People on the internet love to talk about their favorite TV shows of old. Here in the Netherlands there are several forums devoted to classic television, and of course most of the talk is concentrated on children's television and programs teenagers used to watch. Whereas there are plenty of 40 year old to be found posting about seventies shows for children and teens, it is quite difficult to find people remembering more mature programs of the day. Apparently the generation that came before isn't quite as interested in conversing about television as their offspring are. Take "The Mike Burstyn Show" for instance, when this variety program popped up again on oldies channel Hilversum Best, this reviewer immediately went online to find some background information (it would be nice if Hilversum Best had little informational blurbs before each show like their competitor /Geschiedenis has). Yet all I could find is one mention of the program on Burstyn's Wikipedia page. Surely there must have been people watching it back in the day as the show ran for four years. Nobody's talking about it though. So I guess I'll take it upon myself to be the first to shed some light on this forgotten musical extravaganza.
New Yorker Mike Bursteyn was born into show business as they say for both his parents, Pesach Burstein and Lillian Lux were stars of the Yiddish theaters. Before long, Mike and his twin sister were in on the act, now called the Four Bursteins. From here Mikey carved out a career in musical theater, but the exact how and why he came to have his own comedy variety show in Holland I haven't been able to ascertain as yet. What I do know is that the Dutch adore English and American entertainers who are willing to pick up the Dutch language. The Mike Bursteyn Show was a combination of musical numbers (as in broadway musicals), special guests and comedy. The show must have been broadcast around prime time, for the jokes were all extremely stale and predictable, but Bursteyn's endearing attempts to say them in a language foreign to him made all the difference. Actually, in an early show they also had him performing sketches, but that didn't work out so he ended up doing stand up in between the songs instead.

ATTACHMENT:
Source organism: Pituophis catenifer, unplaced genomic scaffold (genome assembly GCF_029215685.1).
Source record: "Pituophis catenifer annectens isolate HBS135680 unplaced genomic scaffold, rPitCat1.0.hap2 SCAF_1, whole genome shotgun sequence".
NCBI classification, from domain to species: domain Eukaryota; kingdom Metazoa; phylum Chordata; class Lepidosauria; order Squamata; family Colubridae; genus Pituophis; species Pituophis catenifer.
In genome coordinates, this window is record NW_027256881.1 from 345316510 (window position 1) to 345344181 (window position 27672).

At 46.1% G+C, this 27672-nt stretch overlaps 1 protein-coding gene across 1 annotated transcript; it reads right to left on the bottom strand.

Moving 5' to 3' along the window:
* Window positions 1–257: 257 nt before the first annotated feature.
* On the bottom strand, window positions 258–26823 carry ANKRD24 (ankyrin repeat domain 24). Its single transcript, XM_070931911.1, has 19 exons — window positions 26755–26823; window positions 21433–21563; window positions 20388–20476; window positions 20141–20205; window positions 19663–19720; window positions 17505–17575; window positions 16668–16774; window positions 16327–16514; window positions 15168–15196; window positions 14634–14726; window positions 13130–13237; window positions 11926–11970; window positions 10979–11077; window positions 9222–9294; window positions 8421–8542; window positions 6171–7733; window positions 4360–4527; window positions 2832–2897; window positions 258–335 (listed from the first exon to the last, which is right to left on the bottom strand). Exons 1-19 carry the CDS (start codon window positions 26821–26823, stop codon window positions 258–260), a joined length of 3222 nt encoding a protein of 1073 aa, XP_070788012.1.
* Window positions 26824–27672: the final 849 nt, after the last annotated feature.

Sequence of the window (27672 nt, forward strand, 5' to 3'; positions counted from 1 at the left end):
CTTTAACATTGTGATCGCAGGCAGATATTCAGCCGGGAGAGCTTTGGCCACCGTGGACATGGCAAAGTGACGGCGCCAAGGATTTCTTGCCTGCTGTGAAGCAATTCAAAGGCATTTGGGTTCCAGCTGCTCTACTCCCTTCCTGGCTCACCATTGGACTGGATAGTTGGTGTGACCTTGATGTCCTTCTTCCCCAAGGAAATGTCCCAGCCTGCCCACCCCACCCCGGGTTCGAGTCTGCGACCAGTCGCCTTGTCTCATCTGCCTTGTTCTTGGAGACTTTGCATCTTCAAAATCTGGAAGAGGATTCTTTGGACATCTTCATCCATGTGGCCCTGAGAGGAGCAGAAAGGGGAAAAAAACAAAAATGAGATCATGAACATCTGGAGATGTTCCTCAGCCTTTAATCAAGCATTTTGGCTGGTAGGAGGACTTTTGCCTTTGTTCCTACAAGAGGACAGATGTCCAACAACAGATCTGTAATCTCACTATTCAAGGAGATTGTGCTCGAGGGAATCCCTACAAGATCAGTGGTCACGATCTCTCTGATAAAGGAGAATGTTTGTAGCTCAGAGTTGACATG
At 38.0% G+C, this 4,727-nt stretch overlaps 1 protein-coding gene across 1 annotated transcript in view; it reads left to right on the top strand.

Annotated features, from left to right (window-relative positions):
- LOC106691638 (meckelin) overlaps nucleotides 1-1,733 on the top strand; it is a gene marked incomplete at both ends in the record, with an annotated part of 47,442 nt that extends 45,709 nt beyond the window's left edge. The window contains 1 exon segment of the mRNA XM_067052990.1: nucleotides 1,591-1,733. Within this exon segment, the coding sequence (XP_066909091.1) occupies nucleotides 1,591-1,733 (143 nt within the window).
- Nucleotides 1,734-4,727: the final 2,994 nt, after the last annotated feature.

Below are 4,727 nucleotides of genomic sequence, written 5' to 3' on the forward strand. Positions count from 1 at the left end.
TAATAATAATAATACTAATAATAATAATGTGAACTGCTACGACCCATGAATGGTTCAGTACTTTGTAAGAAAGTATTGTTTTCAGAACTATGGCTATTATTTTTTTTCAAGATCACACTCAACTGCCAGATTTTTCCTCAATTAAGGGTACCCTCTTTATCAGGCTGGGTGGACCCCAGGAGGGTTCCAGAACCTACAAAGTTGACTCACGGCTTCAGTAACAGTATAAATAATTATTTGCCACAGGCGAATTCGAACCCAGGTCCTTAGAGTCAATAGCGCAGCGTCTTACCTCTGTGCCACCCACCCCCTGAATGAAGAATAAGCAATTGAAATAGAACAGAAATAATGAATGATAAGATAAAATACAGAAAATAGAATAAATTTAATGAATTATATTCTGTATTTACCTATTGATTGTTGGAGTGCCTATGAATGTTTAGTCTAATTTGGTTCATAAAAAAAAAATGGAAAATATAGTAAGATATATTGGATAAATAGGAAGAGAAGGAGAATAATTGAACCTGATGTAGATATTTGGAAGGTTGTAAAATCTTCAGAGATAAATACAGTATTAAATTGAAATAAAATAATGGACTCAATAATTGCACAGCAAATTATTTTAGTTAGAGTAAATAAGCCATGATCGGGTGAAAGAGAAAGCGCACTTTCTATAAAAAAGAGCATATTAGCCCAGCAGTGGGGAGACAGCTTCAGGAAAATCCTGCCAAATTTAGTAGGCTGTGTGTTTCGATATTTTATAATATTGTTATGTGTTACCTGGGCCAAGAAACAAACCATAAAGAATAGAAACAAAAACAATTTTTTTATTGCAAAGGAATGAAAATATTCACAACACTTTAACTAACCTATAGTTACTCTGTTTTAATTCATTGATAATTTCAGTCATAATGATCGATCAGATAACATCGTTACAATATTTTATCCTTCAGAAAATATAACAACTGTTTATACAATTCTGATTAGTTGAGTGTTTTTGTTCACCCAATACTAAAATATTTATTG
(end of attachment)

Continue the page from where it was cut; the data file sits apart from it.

Clad in a tux and with a head full of curls, Bursteyn reminds me of a Jewish Tom Jones. In fact, the whole show seems to be modeled after 'This is Tom Jones' and the later Las Vegas bound shows The Tiger' hosted between the late sixties and early eighties. Being a good clean Jewish boy, Mike's act didn't ooze with sex appeal quite as much as Tom's did, but you get the picture. Bursteyn's forte lay more in picking songs from popular musicals and then having the Gillian Lynne dancers act out precisely what he was singing about. Adding backup support were Dutch lovelies Jodi Pijper, Martha Hollestelle & Diny Groeneveld (none of whom ever really managed to break out of the supporting range unfortunately) In addition to the Dutch guest stars, MB managed to get some of his friends (and family) from the New York stage to fly over to the low countries for a song or two.
Bursteyn ended each show with his trademark 'Tomorrow', several years before John Huston brought the musical Annie to the big screen to the delight of generations of little girls everywhere. Of course if you do a search for the 1982 Annie, you will find hundreds of Dutch thirty- something women who know all the lyrics by heart. None of them will have heard of Mike Burnsteyn though...
7 out of 10
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